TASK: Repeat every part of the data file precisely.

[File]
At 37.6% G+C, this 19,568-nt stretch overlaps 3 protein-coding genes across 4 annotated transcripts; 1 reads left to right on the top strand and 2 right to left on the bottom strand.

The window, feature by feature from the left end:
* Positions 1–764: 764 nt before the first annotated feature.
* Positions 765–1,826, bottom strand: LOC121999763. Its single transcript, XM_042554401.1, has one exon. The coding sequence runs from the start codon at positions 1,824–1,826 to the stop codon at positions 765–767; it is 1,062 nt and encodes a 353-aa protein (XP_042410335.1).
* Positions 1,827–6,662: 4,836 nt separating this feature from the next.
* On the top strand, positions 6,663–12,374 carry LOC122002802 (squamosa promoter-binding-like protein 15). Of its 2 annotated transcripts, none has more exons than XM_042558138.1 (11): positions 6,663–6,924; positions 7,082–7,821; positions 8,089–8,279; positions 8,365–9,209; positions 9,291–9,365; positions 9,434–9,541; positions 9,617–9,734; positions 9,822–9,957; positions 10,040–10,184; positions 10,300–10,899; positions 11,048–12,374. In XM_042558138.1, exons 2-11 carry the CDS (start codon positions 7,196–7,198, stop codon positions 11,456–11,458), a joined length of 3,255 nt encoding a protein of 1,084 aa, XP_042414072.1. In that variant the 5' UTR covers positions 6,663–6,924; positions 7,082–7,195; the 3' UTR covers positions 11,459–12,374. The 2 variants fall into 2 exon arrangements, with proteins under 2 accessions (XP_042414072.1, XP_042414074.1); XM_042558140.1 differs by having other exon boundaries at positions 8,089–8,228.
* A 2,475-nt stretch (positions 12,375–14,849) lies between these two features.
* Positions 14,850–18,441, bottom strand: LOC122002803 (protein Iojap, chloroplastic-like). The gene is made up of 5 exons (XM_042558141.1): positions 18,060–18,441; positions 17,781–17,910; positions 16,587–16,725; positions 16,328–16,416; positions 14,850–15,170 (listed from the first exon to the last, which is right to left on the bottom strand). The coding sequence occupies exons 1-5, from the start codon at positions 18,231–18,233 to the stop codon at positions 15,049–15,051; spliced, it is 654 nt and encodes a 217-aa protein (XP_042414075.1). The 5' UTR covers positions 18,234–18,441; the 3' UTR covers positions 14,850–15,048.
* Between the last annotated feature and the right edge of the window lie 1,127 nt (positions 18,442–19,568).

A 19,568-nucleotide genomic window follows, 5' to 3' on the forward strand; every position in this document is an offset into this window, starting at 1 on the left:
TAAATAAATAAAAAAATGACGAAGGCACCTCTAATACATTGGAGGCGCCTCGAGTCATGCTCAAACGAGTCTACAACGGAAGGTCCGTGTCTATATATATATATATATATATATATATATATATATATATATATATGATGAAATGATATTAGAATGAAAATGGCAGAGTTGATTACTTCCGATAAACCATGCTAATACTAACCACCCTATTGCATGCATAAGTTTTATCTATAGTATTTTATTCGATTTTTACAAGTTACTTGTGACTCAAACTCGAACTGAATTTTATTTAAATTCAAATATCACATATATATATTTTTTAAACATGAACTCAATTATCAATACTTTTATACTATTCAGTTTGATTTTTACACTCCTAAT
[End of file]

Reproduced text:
At 37.6% G+C, this 19,568-nt stretch overlaps 3 protein-coding genes across 4 annotated transcripts; 1 reads left to right on the top strand and 2 right to left on the bottom strand.

The window, feature by feature from the left end:
* Positions 1–764: 764 nt before the first annotated feature.
* Positions 765–1,826, bottom strand: LOC121999763. Its single transcript, XM_042554401.1, has one exon. The coding sequence runs from the start codon at positions 1,824–1,826 to the stop codon at positions 765–767; it is 1,062 nt and encodes a 353-aa protein (XP_042410335.1).
* Positions 1,827–6,662: 4,836 nt separating this feature from the next.
* On the top strand, positions 6,663–12,374 carry LOC122002802 (squamosa promoter-binding-like protein 15). Of its 2 annotated transcripts, none has more exons than XM_042558138.1 (11): positions 6,663–6,924; positions 7,082–7,821; positions 8,089–8,279; positions 8,365–9,209; positions 9,291–9,365; positions 9,434–9,541; positions 9,617–9,734; positions 9,822–9,957; positions 10,040–10,184; positions 10,300–10,899; positions 11,048–12,374. In XM_042558138.1, exons 2-11 carry the CDS (start codon positions 7,196–7,198, stop codon positions 11,456–11,458), a joined length of 3,255 nt encoding a protein of 1,084 aa, XP_042414072.1. In that variant the 5' UTR covers positions 6,663–6,924; positions 7,082–7,195; the 3' UTR covers positions 11,459–12,374. The 2 variants fall into 2 exon arrangements, with proteins under 2 accessions (XP_042414072.1, XP_042414074.1); XM_042558140.1 differs by having other exon boundaries at positions 8,089–8,228.
* A 2,475-nt stretch (positions 12,375–14,849) lies between these two features.
* Positions 14,850–18,441, bottom strand: LOC122002803 (protein Iojap, chloroplastic-like). The gene is made up of 5 exons (XM_042558141.1): positions 18,060–18,441; positions 17,781–17,910; positions 16,587–16,725; positions 16,328–16,416; positions 14,850–15,170 (listed from the first exon to the last, which is right to left on the bottom strand). The coding sequence occupies exons 1-5, from the start codon at positions 18,231–18,233 to the stop codon at positions 15,049–15,051; spliced, it is 654 nt and encodes a 217-aa protein (XP_042414075.1). The 5' UTR covers positions 18,234–18,441; the 3' UTR covers positions 14,850–15,048.
* Between the last annotated feature and the right edge of the window lie 1,127 nt (positions 18,442–19,568).

A 19,568-nucleotide genomic window follows, 5' to 3' on the forward strand; every position in this document is an offset into this window, starting at 1 on the left:
TAAATAAATAAAAAAATGACGAAGGCACCTCTAATACATTGGAGGCGCCTCGAGTCATGCTCAAACGAGTCTACAACGGAAGGTCCGTGTCTATATATATATATATATATATATATATATATATATATATATATATGATGAAATGATATTAGAATGAAAATGGCAGAGTTGATTACTTCCGATAAACCATGCTAATACTAACCACCCTATTGCATGCATAAGTTTTATCTATAGTATTTTATTCGATTTTTACAAGTTACTTGTGACTCAAACTCGAACTGAATTTTATTTAAATTCAAATATCACATATATATATTTTTTAAACATGAACTCAATTATCAATACTTTTATACTATTCAGTTTGATTTTTACACTCCTAAT